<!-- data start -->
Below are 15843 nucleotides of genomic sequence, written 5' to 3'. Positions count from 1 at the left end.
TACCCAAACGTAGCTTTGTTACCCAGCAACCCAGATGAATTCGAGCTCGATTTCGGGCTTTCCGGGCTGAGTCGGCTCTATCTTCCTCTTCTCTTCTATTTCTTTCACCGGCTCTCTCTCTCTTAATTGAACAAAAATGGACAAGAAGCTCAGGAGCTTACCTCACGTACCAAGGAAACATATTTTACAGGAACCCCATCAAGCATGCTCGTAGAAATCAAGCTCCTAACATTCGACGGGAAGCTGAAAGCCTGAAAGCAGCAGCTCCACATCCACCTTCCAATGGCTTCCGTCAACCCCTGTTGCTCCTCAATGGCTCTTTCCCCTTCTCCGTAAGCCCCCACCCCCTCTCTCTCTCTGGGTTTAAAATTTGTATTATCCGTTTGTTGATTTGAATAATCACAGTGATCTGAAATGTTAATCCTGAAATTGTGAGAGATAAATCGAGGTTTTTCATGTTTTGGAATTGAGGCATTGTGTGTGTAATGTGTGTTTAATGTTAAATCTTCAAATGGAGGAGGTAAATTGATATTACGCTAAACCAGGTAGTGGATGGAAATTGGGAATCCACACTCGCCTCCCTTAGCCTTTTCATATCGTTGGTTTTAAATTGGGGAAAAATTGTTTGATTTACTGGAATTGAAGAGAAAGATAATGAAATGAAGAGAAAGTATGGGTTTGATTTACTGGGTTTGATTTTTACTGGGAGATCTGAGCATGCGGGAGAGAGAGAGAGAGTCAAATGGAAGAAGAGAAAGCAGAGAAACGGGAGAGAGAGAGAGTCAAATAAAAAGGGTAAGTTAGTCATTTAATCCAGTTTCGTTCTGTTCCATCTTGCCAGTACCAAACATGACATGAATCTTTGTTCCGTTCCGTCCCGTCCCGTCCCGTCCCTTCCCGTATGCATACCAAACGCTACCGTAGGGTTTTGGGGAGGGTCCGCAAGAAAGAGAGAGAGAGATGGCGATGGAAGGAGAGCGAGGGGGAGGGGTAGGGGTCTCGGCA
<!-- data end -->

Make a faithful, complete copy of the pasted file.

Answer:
Below are 15843 nucleotides of genomic sequence, written 5' to 3'. Positions count from 1 at the left end.
TACCCAAACGTAGCTTTGTTACCCAGCAACCCAGATGAATTCGAGCTCGATTTCGGGCTTTCCGGGCTGAGTCGGCTCTATCTTCCTCTTCTCTTCTATTTCTTTCACCGGCTCTCTCTCTCTTAATTGAACAAAAATGGACAAGAAGCTCAGGAGCTTACCTCACGTACCAAGGAAACATATTTTACAGGAACCCCATCAAGCATGCTCGTAGAAATCAAGCTCCTAACATTCGACGGGAAGCTGAAAGCCTGAAAGCAGCAGCTCCACATCCACCTTCCAATGGCTTCCGTCAACCCCTGTTGCTCCTCAATGGCTCTTTCCCCTTCTCCGTAAGCCCCCACCCCCTCTCTCTCTCTGGGTTTAAAATTTGTATTATCCGTTTGTTGATTTGAATAATCACAGTGATCTGAAATGTTAATCCTGAAATTGTGAGAGATAAATCGAGGTTTTTCATGTTTTGGAATTGAGGCATTGTGTGTGTAATGTGTGTTTAATGTTAAATCTTCAAATGGAGGAGGTAAATTGATATTACGCTAAACCAGGTAGTGGATGGAAATTGGGAATCCACACTCGCCTCCCTTAGCCTTTTCATATCGTTGGTTTTAAATTGGGGAAAAATTGTTTGATTTACTGGAATTGAAGAGAAAGATAATGAAATGAAGAGAAAGTATGGGTTTGATTTACTGGGTTTGATTTTTACTGGGAGATCTGAGCATGCGGGAGAGAGAGAGAGAGTCAAATGGAAGAAGAGAAAGCAGAGAAACGGGAGAGAGAGAGAGTCAAATAAAAAGGGTAAGTTAGTCATTTAATCCAGTTTCGTTCTGTTCCATCTTGCCAGTACCAAACATGACATGAATCTTTGTTCCGTTCCGTCCCGTCCCGTCCCGTCCCTTCCCGTATGCATACCAAACGCTACCGTAGGGTTTTGGGGAGGGTCCGCAAGAAAGAGAGAGAGAGATGGCGATGGAAGGAGAGCGAGGGGGAGGGGTAGGGGTCTCGGCA